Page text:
In the belief system of the Sumerians, Enki (known also as Ea by the Akkadians and Babylonians) was regarded to be one of the most important deities. Originally Enki was worshipped as a god of fresh water and served as the patron deity of the city of Eridu (which the ancient Mesopotamians believe was the first city to have been established in the world). Over time, however, Enki’s influence grew and this deity was considered to have power over many other aspects of life, including trickery and mischief, magic, creation, fertility, and intelligence.

Human Origins

Detail of ‘God creating the Sun, the Moon and the Stars’ by Jan Brueghel the Younger.
Although most mainstream scientists and most of the developed world now accept the theory of evolution and the scientifically established age of Earth and the universe, there is still a group of people that resist the status quo and insist, based on a particular literal interpretation of Genesis 1-11 in the Hebrew Bible

Ancient Technology

Representation of an ancient Egyptian chariot.
The wheel can be considered mankind’s most important invention, the utility of which is still applied in multiple spheres of our daily life. While most other inventions have been derived from nature itself, the wheel is 100% a product of human imagination. Even today, it would be difficult to imagine what it would be like without wheels, since movement as we know it would be undeniably impossible.

Opinion

El Caracol Observatory at Chichen Itza (Wright Reading/CC BY-NC 2.0) and Composite 3D laser scan image of El Caracol from above
In 1526, the Spanish conquistador Francisco de Montejo arrived on the Yucatan Peninsula of Mexico and found most of the great Maya cities deeply eroded and unoccupied. Many generations removed from the master builders, engineers, and scientists who conceived and built the cities, the remaining Maya they encountered had degenerated into waring groups who practiced blood rituals and human sacrifice.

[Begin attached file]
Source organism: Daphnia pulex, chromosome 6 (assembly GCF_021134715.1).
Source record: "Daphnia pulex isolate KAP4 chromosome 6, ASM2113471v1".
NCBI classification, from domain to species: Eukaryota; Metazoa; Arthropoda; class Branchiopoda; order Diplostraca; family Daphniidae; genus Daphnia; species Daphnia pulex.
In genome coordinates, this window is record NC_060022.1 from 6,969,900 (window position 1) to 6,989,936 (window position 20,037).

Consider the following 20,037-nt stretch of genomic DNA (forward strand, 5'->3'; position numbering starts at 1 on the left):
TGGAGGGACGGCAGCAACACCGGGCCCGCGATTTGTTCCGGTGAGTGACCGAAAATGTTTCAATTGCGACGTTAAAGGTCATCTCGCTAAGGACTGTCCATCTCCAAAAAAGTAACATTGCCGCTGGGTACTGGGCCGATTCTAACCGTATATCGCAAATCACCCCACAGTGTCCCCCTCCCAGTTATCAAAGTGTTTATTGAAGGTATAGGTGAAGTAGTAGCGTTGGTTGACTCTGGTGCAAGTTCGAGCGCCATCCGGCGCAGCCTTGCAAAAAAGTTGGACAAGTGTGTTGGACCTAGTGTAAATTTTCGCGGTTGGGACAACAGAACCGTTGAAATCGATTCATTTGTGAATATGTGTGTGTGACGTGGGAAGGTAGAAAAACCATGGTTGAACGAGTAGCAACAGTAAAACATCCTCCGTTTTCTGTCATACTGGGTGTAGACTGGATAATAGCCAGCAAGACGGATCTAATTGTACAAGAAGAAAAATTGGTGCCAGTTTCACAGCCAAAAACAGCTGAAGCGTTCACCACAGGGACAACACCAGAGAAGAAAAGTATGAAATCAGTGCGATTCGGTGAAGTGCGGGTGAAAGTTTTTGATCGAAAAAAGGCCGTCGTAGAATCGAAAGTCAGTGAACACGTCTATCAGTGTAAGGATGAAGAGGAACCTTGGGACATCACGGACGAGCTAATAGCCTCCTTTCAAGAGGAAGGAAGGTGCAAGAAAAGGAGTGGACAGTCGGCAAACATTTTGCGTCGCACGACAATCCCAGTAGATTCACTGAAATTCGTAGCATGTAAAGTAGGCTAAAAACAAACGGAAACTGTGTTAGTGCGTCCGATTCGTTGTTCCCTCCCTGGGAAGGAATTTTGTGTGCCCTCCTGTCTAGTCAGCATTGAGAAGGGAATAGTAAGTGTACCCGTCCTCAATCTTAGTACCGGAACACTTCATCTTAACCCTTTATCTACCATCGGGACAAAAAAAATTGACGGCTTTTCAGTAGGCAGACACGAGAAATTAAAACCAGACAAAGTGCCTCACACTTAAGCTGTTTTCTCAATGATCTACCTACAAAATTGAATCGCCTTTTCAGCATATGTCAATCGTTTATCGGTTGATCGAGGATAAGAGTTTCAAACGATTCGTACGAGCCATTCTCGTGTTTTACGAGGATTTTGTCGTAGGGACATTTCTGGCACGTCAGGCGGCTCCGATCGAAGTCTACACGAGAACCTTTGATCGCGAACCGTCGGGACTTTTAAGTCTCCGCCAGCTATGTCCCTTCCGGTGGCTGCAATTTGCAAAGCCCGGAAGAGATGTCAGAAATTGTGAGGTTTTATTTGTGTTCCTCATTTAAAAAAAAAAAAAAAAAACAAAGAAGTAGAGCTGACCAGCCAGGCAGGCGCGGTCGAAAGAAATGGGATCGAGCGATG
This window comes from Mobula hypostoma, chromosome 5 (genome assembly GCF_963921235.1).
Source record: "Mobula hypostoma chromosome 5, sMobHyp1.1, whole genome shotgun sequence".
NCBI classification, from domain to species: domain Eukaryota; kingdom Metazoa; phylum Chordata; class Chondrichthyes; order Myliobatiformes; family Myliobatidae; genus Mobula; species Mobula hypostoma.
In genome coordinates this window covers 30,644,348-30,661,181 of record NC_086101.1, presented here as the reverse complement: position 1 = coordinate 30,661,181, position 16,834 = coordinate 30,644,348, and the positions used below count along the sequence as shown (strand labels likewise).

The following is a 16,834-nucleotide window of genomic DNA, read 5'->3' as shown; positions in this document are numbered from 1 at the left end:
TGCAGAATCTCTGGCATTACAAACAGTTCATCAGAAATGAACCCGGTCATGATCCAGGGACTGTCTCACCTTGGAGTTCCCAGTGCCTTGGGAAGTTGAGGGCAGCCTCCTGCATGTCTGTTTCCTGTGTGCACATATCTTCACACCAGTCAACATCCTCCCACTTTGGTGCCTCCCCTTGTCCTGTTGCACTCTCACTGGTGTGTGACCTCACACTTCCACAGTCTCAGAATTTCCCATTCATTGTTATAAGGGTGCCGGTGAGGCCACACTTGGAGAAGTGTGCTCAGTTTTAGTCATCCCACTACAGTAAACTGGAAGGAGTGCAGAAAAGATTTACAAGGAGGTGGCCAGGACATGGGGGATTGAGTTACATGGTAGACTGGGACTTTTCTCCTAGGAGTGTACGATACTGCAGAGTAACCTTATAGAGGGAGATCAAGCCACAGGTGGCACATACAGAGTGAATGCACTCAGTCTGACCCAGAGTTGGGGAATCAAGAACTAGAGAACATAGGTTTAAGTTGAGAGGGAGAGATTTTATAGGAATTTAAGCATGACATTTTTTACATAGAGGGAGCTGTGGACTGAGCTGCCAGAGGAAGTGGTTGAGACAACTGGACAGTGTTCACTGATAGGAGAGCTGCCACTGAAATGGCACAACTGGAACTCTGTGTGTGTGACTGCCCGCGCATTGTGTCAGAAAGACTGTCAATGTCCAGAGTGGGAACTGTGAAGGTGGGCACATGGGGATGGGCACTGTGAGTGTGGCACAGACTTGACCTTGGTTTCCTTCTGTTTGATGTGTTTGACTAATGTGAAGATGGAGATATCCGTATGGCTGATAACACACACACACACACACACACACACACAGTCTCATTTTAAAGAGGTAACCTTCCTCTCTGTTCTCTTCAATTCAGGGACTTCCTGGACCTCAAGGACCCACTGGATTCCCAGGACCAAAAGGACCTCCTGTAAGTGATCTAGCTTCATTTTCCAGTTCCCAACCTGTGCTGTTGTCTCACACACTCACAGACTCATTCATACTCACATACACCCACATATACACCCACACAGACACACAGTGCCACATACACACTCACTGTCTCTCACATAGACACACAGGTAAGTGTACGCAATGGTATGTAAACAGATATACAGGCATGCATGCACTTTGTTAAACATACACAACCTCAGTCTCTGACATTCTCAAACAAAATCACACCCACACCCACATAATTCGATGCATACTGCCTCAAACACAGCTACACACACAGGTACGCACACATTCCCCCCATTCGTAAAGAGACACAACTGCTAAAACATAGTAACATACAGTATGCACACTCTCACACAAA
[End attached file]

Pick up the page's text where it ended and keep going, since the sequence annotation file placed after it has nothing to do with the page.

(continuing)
Our Mission

At Ancient Origins, we believe that one of the most important fields of knowledge we can pursue as human beings is our beginnings. And while some people may seem content with the story as it stands, our view is that there exists countless mysteries, scientific anomalies and surprising artifacts that have yet to be discovered and explained.

The goal of Ancient Origins is to highlight recent archaeological discoveries, peer-reviewed academic research and evidence, as well as offering alternative viewpoints and explanations of science, archaeology, mythology, religion and history around the globe.

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By bringing together top experts and authors, this archaeology website explores lost civilizations, examines sacred writings, tours ancient places, investigates ancient discoveries and questions mysterious happenings. Our open community is dedicated to digging into the origins of our species on planet earth, and question wherever the discoveries might take us. We seek to retell the story of our beginnings. 

Ancient Image Galleries

View from the Castle Gate (Burgtor). (Public Domain)
Door surrounded by roots of Tetrameles nudiflora in the Khmer temple of Ta Phrom, Angkor temple complex, located today in Cambodia. (CC BY-SA 3.0)
Cable car in the Xihai (West Sea) Grand Canyon (CC BY-SA 4.0)